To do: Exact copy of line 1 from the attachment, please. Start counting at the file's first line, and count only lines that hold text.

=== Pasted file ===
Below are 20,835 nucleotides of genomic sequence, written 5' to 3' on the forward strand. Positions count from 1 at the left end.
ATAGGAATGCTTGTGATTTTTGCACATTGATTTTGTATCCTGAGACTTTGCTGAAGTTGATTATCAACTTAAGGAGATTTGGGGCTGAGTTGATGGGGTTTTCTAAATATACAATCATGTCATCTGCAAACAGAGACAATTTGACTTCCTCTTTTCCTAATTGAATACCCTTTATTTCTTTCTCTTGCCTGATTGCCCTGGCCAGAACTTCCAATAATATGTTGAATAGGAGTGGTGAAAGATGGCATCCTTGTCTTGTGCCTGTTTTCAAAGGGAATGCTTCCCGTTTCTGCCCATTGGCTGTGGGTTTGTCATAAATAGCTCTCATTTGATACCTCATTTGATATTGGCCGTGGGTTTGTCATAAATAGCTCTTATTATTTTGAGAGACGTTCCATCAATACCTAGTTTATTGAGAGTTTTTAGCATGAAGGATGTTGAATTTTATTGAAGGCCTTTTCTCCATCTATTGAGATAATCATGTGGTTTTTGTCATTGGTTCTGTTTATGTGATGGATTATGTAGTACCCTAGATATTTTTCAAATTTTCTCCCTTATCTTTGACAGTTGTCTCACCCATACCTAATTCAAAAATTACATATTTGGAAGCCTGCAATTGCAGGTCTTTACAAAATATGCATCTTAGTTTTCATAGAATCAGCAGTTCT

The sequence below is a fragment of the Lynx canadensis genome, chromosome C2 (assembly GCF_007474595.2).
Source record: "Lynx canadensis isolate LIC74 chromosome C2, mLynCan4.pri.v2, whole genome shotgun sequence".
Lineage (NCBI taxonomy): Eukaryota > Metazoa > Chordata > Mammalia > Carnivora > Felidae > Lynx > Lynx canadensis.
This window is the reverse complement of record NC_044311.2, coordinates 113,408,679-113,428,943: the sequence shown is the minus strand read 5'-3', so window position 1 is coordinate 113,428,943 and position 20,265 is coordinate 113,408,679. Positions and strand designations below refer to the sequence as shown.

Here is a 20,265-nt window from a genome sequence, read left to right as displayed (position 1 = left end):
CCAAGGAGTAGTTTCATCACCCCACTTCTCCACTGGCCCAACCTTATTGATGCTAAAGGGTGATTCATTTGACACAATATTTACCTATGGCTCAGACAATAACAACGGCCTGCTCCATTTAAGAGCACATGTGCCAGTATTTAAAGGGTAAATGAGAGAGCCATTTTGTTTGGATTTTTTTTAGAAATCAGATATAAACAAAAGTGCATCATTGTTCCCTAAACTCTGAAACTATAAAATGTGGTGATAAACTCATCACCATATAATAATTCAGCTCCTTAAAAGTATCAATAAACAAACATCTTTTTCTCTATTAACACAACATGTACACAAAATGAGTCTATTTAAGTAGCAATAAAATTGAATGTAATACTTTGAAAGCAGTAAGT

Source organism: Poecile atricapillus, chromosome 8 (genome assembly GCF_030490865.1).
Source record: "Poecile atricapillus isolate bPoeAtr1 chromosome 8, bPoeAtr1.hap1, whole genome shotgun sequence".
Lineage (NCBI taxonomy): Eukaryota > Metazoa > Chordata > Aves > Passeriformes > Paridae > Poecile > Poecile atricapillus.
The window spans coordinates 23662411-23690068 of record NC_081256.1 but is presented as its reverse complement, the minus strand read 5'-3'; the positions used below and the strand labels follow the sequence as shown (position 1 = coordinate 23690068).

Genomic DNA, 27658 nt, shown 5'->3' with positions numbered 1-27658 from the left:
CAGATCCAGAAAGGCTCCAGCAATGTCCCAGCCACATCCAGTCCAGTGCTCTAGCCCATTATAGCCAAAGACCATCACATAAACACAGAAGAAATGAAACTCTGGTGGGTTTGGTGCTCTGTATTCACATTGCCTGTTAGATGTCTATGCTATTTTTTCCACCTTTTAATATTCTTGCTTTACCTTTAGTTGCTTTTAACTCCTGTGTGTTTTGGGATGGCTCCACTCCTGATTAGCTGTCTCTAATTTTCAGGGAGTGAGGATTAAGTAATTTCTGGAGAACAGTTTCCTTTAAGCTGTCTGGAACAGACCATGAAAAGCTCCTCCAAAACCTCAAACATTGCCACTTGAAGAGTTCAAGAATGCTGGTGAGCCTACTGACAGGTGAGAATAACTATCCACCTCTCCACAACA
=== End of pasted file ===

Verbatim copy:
Below are 20,835 nucleotides of genomic sequence, written 5' to 3' on the forward strand. Positions count from 1 at the left end.